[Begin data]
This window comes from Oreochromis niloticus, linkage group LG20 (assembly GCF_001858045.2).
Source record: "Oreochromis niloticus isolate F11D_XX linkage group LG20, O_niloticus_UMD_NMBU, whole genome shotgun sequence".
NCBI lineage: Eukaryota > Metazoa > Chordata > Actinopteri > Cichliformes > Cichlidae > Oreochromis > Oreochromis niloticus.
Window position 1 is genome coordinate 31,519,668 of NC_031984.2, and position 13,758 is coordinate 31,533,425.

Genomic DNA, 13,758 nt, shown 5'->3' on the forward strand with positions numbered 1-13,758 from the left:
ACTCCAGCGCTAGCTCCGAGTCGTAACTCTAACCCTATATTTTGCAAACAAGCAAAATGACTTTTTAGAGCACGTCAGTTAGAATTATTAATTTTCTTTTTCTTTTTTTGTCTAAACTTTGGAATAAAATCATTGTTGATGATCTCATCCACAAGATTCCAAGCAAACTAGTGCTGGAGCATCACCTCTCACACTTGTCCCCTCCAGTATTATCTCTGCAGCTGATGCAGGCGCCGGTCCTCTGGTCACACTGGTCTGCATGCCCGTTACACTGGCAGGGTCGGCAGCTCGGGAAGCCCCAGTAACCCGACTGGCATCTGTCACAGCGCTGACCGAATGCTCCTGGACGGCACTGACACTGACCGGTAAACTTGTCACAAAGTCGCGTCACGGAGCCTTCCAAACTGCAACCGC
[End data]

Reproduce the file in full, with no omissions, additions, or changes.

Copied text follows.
This window comes from Oreochromis niloticus, linkage group LG20 (assembly GCF_001858045.2).
Source record: "Oreochromis niloticus isolate F11D_XX linkage group LG20, O_niloticus_UMD_NMBU, whole genome shotgun sequence".
NCBI lineage: Eukaryota > Metazoa > Chordata > Actinopteri > Cichliformes > Cichlidae > Oreochromis > Oreochromis niloticus.
Window position 1 is genome coordinate 31,519,668 of NC_031984.2, and position 13,758 is coordinate 31,533,425.

Genomic DNA, 13,758 nt, shown 5'->3' on the forward strand with positions numbered 1-13,758 from the left:
ACTCCAGCGCTAGCTCCGAGTCGTAACTCTAACCCTATATTTTGCAAACAAGCAAAATGACTTTTTAGAGCACGTCAGTTAGAATTATTAATTTTCTTTTTCTTTTTTTGTCTAAACTTTGGAATAAAATCATTGTTGATGATCTCATCCACAAGATTCCAAGCAAACTAGTGCTGGAGCATCACCTCTCACACTTGTCCCCTCCAGTATTATCTCTGCAGCTGATGCAGGCGCCGGTCCTCTGGTCACACTGGTCTGCATGCCCGTTACACTGGCAGGGTCGGCAGCTCGGGAAGCCCCAGTAACCCGACTGGCATCTGTCACAGCGCTGACCGAATGCTCCTGGACGGCACTGACACTGACCGGTAAACTTGTCACAAAGTCGCGTCACGGAGCCTTCCAAACTGCAACCGC